But when the people began to start running, the panic seemed to have affected the leopard as well. And the leopard too began to run. Since it was in a panic, it ran in the same direction as the people- towards the footbridge that would take them on to the platform on the other side.

The leopard is a fast runner, especially when compared with people. Particularly, people who were still somewhat sleepy and who had to get out of bed so early because they didn’t wish to miss the train that would take them to work on time. Finding these human obstacles irksome, the leopard attacked three of the people. None of them were injured gravely, but they were certainly scared out of their wits.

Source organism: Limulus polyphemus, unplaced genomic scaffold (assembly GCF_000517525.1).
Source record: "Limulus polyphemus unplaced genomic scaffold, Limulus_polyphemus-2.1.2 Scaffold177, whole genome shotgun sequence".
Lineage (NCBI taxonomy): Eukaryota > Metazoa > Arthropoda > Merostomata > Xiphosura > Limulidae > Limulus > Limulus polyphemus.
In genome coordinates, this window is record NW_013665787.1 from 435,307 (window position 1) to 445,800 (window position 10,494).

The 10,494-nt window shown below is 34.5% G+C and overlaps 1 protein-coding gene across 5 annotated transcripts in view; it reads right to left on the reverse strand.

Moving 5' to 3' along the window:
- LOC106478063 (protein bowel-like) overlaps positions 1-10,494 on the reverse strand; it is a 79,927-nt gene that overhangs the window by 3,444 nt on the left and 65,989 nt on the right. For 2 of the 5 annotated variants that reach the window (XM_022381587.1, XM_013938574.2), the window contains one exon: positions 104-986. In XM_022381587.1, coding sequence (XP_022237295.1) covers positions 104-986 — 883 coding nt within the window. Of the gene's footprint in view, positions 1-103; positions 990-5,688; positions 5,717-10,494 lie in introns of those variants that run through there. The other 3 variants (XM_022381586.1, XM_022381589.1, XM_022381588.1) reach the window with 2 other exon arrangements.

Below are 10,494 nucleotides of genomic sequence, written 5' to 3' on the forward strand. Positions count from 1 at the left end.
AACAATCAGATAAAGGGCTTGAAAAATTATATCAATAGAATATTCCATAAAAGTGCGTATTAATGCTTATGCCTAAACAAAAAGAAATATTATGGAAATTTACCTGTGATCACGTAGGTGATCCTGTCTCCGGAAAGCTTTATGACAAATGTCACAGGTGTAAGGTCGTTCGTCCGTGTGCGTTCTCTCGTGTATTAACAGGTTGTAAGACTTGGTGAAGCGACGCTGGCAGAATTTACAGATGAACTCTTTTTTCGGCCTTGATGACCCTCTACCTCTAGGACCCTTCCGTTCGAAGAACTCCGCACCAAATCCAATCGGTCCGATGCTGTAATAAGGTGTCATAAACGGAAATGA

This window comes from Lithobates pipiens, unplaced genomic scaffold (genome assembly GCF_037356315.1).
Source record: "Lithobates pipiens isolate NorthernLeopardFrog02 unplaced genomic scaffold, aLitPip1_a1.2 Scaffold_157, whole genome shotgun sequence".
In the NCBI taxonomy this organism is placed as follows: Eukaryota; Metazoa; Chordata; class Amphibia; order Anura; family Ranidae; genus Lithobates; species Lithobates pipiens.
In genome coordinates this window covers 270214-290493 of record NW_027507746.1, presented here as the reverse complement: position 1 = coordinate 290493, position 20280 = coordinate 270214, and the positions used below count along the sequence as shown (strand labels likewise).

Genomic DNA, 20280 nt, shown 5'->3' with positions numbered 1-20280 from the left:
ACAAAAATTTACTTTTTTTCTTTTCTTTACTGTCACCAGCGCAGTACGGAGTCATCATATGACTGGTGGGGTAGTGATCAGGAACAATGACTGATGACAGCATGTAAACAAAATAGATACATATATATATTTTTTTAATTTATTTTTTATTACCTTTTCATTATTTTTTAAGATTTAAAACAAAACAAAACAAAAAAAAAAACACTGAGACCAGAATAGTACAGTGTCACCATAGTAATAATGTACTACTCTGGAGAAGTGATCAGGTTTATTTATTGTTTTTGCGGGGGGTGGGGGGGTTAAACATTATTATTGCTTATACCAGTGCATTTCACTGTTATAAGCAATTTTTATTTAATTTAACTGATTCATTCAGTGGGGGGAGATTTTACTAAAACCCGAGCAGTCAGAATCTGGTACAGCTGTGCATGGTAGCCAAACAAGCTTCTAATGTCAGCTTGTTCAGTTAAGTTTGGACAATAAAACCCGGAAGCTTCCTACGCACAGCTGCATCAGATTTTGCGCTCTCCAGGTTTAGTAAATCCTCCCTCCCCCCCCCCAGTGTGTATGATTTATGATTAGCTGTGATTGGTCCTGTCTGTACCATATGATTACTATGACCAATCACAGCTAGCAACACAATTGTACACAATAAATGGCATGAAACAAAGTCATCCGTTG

The beast climbed the stairs to the footbridge before any human. It was only when he was crossing the footbridge that he saw that there were more humans on the other platform. That’s when he stopped in his track. Looking ahead and behind, he saw humans on either platforms. He felt trapped. The panic which earlier spurred him to run like the wind now turned into a states. Almost a paralysis- like  feeling which canceled all his movements, except for that of his heart muscles.

The humans are going to kill him. He felt certain of it.

It wasn’t the first time he was seeing humans. They sometimes came to the jungle. They hunted at times, using stick -ike things that fired. Though he has never seen them killing any of his kind, he has seen enough killings to know that the humans were not exactly the most benevolent creatures you could come across in your life.

As soon as it was learned that a leopard was in the station premises, the station master reported the matter to the police who in turn relayed the information to the forest department. The officials from the forest department took more than half an hour to reach the railway station. Their office was some 23 kilometers away.